The Black Rod

The origin of the Usher of the Black Rod goes back to early fourteenth century England . Today, with no royal duties to perform, the Usher knocks on the doors of the House of Commons with the Black Rod at the start of Parliament to summon the members. The rod is a symbol for the authority of debate in the upper house. We of The Black Rod have adopted the symbol to knock some sense and the right questions into the heads of Legislators, pundits, and other opinion makers.

Location: Winnipeg, Manitoba, Canada

We are citizen journalists in Winnipeg. When not breaking exclusive stories, we analyze news coverage by the mainstream media and highlight bias, ignorance, incompetence, flawed logic, missed angles and, where warranted, good work. We serve as the only overall news monitors in the province of Manitoba. We do the same with politicians (who require even more monitoring.) EMAIL:

Monday, July 25, 2016

Thanks for nothing, Devon "Mack Daddy" Clunis

Last week's release of the annual report on crime and disorder in the city put a lot of things in  a new perspective---starting with the surprise retirement of the police chief and ending with an abrasive member of the police board getting the hook.

Back in March, Police Chief Devon Clunis made a stunning announcement---he was quitting.  Only 52, he was retiring after 29 years as a cop. He had been in the top job barely 3 l/2 years, though, which is why people were so surprised he was anxious to leave. 
Anxious to leave. That's a polite way to say bolting for the exit.  

Clunis made a big noise when he was hired as police chief.  He was literally going to change the culture of policing, he declared.  Fighting crime was so yesterday, he sneered. He was going to mobilize entire communities, heal social ills, and --- wait for it --- eliminate the root causes of crime.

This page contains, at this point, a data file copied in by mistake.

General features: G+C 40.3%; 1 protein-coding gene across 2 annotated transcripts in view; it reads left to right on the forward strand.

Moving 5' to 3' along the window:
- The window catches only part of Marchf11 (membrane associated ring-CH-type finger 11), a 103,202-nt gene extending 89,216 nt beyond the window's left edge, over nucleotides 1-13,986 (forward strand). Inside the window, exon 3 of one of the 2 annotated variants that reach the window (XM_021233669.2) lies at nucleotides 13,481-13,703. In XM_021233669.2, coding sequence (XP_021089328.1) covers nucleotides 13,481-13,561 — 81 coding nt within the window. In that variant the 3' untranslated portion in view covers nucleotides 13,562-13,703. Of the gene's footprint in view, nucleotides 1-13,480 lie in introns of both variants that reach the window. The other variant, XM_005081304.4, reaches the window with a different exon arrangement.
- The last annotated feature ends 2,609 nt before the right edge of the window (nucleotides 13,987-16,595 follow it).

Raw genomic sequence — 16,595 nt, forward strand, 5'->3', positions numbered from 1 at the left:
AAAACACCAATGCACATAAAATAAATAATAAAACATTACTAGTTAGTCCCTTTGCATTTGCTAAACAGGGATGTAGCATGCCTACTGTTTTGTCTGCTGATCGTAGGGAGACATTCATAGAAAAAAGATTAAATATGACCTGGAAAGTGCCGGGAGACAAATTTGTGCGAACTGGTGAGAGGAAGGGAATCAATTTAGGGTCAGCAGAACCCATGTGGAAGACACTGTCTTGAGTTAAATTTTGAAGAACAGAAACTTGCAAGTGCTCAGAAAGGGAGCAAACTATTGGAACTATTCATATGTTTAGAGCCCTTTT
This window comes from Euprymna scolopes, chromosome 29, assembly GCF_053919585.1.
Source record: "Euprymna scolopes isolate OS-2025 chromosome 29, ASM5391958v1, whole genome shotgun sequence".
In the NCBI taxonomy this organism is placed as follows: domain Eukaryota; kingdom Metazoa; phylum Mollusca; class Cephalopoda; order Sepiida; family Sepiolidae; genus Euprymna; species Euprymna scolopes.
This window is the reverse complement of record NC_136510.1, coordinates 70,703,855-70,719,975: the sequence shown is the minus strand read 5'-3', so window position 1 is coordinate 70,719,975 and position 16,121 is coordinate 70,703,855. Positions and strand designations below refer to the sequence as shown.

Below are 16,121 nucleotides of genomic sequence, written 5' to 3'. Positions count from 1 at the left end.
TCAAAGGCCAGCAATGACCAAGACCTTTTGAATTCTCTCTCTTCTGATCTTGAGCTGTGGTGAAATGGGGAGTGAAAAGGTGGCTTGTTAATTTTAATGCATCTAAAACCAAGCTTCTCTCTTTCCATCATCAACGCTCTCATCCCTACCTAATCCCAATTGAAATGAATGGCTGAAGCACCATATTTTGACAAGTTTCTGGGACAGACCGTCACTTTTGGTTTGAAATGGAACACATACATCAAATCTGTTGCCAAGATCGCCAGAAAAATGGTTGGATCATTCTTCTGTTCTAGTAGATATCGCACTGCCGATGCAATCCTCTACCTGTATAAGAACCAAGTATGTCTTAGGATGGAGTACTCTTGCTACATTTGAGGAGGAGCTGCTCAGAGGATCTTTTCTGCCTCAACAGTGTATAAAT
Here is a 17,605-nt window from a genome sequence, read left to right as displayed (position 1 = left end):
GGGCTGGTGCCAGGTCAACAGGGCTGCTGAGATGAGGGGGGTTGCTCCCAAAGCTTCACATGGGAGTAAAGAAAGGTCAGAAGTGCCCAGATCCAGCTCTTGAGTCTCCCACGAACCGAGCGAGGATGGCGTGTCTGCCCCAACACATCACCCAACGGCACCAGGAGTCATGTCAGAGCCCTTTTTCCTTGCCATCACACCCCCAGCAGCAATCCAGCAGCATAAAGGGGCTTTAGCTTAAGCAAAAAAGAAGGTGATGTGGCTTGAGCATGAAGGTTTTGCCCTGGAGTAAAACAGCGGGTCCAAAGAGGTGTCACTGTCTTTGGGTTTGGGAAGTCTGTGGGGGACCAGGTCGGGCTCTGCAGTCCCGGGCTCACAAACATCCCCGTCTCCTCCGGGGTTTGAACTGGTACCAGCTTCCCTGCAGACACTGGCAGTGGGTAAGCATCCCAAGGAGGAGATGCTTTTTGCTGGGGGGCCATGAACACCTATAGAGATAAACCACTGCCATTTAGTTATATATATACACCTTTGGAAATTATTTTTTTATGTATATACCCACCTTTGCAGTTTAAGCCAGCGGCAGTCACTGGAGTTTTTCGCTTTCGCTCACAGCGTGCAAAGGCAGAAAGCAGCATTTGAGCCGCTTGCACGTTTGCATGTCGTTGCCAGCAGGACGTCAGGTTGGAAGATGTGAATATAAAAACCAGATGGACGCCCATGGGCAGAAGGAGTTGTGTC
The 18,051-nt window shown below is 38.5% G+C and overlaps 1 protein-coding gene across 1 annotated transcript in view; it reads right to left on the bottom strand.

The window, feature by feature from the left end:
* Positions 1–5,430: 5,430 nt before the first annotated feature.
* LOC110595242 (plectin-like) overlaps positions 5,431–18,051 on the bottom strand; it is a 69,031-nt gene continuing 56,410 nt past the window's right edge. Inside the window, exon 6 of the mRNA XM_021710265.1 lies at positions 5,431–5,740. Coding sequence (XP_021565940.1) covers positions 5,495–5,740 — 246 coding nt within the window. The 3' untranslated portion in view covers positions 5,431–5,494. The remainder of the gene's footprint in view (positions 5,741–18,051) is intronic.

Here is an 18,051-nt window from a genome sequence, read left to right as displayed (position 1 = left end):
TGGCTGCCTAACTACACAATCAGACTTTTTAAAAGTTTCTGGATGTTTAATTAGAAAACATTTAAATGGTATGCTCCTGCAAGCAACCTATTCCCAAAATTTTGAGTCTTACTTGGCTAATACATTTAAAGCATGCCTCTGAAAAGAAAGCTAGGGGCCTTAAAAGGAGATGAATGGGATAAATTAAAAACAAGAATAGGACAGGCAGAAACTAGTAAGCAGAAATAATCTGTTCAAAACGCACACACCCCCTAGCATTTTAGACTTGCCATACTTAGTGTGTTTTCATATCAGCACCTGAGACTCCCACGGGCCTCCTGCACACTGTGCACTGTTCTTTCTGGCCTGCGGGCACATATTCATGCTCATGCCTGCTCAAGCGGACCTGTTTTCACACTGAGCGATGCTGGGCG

Well, he changed the mission statement, which is on Page One of the crime report next to his picture:

Our Mission: Build safe and healthy
communities across Winnipeg through
excellence in law enforcement and
leadership in crime prevention through
social development.

'Mission Accomplished,' Clunis said when leaving. Before leaving, actually, because his last day was July 7, two weeks before he would have had to sign the annual report card on the work of the Winnipeg Police Service---which carried a mark of F for Failure.

Total reported crimes up 7 percent. 
Break-ins up 19 percent. 
Violent crime up 6 percent. 
Robberies alone up 9 percent. 
There were even 339 assaults on police officers, almost one a day, up 25 percent from 2014.

Violent crimes by youth were up 7 percent; property crimes, 12 percent.

Winnipeg has relinquished the poisonous title of Murder Capital of Canada to Regina but carries the equally disgraceful title of Violent Crime Capital of the country. Given that most murders are not random and violent crime often is, it isn't much of a welcome change. The violent crime severity index for Winnipeg, which measures both the number and seriousness of offences, increased by five per cent in 2015.

Police spokesmen made pathetic attempts to amerliorate the damning police stats, starting with 'crime is up in cities across the country.'

NEWS FLASH:    We don't live in other cities!

Unless you're saying crime spreads from province to province like the swine flu virus then crime rates in other cities are NO EXCUSE.